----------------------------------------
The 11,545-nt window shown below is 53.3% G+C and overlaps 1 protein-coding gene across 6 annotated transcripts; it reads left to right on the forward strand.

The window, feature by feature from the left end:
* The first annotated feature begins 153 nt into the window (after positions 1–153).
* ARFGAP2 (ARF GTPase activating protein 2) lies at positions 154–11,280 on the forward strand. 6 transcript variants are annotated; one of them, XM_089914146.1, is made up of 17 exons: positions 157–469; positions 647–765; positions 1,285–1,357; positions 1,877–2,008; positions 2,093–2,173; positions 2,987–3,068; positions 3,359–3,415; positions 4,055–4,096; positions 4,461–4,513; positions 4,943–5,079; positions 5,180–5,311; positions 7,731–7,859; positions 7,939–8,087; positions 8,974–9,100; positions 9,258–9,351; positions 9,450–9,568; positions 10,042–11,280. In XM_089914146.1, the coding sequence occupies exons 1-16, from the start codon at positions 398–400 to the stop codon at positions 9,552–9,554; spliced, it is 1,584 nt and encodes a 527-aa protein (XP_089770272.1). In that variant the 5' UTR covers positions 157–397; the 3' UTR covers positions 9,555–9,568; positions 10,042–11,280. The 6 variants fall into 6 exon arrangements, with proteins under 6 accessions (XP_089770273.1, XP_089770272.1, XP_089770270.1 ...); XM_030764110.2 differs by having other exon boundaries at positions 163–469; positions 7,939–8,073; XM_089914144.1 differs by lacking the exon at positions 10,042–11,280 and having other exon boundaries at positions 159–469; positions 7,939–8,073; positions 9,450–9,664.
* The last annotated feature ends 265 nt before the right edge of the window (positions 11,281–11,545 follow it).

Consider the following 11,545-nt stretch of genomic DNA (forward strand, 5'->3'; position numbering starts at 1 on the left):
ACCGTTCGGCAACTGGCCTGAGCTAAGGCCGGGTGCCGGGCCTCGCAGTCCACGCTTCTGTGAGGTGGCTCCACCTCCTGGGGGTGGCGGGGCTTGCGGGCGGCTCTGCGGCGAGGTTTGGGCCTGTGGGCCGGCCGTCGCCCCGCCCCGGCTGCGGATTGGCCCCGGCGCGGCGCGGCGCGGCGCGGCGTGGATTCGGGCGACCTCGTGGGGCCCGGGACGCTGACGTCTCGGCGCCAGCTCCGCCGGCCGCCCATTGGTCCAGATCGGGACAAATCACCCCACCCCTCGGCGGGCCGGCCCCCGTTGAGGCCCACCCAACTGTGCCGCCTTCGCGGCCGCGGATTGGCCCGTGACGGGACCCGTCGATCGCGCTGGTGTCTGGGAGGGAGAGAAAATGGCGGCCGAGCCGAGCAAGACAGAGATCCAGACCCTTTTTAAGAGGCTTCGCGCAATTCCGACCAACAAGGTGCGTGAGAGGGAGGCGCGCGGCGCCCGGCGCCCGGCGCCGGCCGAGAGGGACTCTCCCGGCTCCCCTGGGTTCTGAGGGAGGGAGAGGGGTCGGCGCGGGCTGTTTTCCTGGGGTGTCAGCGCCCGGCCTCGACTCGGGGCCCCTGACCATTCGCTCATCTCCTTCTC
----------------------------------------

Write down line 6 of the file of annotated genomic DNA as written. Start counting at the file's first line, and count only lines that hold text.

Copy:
Consider the following 11,545-nt stretch of genomic DNA (forward strand, 5'->3'; position numbering starts at 1 on the left):